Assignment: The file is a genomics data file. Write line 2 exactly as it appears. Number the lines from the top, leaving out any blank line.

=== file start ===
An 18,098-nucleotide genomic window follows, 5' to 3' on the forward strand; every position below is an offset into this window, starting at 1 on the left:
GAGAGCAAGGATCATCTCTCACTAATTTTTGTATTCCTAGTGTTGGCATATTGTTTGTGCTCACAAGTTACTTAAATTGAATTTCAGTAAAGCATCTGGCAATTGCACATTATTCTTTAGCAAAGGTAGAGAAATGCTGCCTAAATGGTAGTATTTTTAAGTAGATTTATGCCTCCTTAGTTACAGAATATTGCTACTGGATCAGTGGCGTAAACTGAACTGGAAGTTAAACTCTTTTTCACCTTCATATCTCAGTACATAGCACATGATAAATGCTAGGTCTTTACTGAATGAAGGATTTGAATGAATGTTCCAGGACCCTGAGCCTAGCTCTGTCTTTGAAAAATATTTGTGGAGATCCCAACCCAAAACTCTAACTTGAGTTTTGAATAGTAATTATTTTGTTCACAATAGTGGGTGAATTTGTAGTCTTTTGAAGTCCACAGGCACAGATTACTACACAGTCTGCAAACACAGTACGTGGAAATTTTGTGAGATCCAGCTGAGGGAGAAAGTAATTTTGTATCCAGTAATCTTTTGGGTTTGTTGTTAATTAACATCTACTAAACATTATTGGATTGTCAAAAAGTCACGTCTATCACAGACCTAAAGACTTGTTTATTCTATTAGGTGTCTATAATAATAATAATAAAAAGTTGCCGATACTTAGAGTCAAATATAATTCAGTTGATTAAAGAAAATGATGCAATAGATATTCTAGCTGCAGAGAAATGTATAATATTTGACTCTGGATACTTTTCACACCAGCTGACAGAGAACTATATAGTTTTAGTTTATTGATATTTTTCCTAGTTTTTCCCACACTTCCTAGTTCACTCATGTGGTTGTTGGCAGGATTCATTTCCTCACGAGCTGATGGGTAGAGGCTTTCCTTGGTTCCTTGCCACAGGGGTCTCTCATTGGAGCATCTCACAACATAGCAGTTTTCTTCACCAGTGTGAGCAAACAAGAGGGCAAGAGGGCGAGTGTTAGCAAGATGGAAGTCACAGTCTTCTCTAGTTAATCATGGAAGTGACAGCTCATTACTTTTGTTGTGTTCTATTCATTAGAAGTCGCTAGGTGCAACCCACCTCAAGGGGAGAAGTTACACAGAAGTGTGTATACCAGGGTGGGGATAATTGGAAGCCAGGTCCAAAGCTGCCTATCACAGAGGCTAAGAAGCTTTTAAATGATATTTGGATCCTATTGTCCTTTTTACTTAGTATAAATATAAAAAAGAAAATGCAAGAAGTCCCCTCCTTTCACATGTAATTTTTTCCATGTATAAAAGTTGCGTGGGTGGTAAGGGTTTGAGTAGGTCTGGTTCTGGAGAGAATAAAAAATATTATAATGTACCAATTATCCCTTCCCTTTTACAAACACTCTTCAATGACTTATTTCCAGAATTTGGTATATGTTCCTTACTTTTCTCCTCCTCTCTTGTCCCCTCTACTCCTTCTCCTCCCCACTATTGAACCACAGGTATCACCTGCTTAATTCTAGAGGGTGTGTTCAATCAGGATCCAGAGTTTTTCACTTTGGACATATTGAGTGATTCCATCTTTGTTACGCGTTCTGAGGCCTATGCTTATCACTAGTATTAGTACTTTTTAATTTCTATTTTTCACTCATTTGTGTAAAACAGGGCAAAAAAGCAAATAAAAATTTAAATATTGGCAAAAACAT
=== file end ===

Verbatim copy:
GAGAGCAAGGATCATCTCTCACTAATTTTTGTATTCCTAGTGTTGGCATATTGTTTGTGCTCACAAGTTACTTAAATTGAATTTCAGTAAAGCATCTGGCAATTGCACATTATTCTTTAGCAAAGGTAGAGAAATGCTGCCTAAATGGTAGTATTTTTAAGTAGATTTATGCCTCCTTAGTTACAGAATATTGCTACTGGATCAGTGGCGTAAACTGAACTGGAAGTTAAACTCTTTTTCACCTTCATATCTCAGTACATAGCACATGATAAATGCTAGGTCTTTACTGAATGAAGGATTTGAATGAATGTTCCAGGACCCTGAGCCTAGCTCTGTCTTTGAAAAATATTTGTGGAGATCCCAACCCAAAACTCTAACTTGAGTTTTGAATAGTAATTATTTTGTTCACAATAGTGGGTGAATTTGTAGTCTTTTGAAGTCCACAGGCACAGATTACTACACAGTCTGCAAACACAGTACGTGGAAATTTTGTGAGATCCAGCTGAGGGAGAAAGTAATTTTGTATCCAGTAATCTTTTGGGTTTGTTGTTAATTAACATCTACTAAACATTATTGGATTGTCAAAAAGTCACGTCTATCACAGACCTAAAGACTTGTTTATTCTATTAGGTGTCTATAATAATAATAATAAAAAGTTGCCGATACTTAGAGTCAAATATAATTCAGTTGATTAAAGAAAATGATGCAATAGATATTCTAGCTGCAGAGAAATGTATAATATTTGACTCTGGATACTTTTCACACCAGCTGACAGAGAACTATATAGTTTTAGTTTATTGATATTTTTCCTAGTTTTTCCCACACTTCCTAGTTCACTCATGTGGTTGTTGGCAGGATTCATTTCCTCACGAGCTGATGGGTAGAGGCTTTCCTTGGTTCCTTGCCACAGGGGTCTCTCATTGGAGCATCTCACAACATAGCAGTTTTCTTCACCAGTGTGAGCAAACAAGAGGGCAAGAGGGCGAGTGTTAGCAAGATGGAAGTCACAGTCTTCTCTAGTTAATCATGGAAGTGACAGCTCATTACTTTTGTTGTGTTCTATTCATTAGAAGTCGCTAGGTGCAACCCACCTCAAGGGGAGAAGTTACACAGAAGTGTGTATACCAGGGTGGGGATAATTGGAAGCCAGGTCCAAAGCTGCCTATCACAGAGGCTAAGAAGCTTTTAAATGATATTTGGATCCTATTGTCCTTTTTACTTAGTATAAATATAAAAAAGAAAATGCAAGAAGTCCCCTCCTTTCACATGTAATTTTTTCCATGTATAAAAGTTGCGTGGGTGGTAAGGGTTTGAGTAGGTCTGGTTCTGGAGAGAATAAAAAATATTATAATGTACCAATTATCCCTTCCCTTTTACAAACACTCTTCAATGACTTATTTCCAGAATTTGGTATATGTTCCTTACTTTTCTCCTCCTCTCTTGTCCCCTCTACTCCTTCTCCTCCCCACTATTGAACCACAGGTATCACCTGCTTAATTCTAGAGGGTGTGTTCAATCAGGATCCAGAGTTTTTCACTTTGGACATATTGAGTGATTCCATCTTTGTTACGCGTTCTGAGGCCTATGCTTATCACTAGTATTAGTACTTTTTAATTTCTATTTTTCACTCATTTGTGTAAAACAGGGCAAAAAAGCAAATAAAAATTTAAATATTGGCAAAAACAT